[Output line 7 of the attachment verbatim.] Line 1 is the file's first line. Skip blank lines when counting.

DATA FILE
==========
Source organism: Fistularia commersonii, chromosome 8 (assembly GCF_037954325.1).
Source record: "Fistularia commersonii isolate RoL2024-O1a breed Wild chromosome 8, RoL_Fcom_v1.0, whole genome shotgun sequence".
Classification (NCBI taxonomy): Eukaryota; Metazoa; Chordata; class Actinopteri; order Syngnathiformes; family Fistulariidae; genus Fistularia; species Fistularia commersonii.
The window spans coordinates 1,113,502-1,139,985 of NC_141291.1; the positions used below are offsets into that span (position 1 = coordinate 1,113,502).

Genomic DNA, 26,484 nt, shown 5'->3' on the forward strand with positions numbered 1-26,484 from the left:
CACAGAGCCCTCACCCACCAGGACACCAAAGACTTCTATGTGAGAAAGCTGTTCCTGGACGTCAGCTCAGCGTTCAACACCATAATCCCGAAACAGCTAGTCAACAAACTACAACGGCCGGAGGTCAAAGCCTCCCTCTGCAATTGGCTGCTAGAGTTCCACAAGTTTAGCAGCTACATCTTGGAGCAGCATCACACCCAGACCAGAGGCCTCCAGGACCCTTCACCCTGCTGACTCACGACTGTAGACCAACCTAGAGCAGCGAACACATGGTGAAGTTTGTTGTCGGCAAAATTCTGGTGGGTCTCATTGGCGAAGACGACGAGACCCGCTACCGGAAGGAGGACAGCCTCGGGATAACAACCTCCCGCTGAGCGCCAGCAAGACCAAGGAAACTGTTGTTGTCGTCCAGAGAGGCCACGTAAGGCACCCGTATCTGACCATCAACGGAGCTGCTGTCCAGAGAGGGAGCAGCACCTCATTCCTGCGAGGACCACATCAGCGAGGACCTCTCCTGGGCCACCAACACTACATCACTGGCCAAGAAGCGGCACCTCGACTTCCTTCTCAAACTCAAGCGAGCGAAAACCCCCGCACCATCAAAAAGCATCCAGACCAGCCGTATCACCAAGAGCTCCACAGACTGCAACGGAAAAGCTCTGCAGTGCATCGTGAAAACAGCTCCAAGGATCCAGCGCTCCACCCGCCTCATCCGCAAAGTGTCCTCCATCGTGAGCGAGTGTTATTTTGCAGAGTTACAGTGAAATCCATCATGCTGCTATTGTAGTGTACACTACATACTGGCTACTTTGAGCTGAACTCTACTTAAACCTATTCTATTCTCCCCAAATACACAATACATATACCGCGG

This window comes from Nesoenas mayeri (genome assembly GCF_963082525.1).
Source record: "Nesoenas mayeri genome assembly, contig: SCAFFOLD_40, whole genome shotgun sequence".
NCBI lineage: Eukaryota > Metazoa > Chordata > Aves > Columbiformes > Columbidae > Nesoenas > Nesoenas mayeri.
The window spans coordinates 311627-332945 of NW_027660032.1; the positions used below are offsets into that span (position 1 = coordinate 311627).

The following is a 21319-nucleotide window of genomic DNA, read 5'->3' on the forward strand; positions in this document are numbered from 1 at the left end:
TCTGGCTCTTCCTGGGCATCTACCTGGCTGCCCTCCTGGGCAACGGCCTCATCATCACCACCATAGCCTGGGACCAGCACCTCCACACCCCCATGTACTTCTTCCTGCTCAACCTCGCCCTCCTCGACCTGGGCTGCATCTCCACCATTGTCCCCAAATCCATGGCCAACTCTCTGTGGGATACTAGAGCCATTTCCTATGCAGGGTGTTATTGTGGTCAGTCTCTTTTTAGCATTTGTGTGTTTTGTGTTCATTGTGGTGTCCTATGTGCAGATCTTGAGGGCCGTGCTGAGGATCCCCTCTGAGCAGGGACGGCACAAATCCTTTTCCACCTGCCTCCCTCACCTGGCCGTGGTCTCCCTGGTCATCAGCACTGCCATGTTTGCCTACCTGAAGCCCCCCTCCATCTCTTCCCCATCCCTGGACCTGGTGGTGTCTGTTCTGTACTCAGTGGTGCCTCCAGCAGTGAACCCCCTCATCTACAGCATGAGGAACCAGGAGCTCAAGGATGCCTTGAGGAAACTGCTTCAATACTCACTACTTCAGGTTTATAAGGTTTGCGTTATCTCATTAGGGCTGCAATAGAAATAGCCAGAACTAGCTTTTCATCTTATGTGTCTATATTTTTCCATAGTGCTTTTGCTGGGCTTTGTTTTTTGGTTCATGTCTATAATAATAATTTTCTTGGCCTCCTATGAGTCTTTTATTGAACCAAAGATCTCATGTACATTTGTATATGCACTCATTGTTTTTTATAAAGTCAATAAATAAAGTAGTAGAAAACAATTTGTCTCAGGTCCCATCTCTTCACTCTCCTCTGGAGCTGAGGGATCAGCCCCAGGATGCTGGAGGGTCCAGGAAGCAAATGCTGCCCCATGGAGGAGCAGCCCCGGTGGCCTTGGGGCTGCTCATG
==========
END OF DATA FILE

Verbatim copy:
This window comes from Nesoenas mayeri (genome assembly GCF_963082525.1).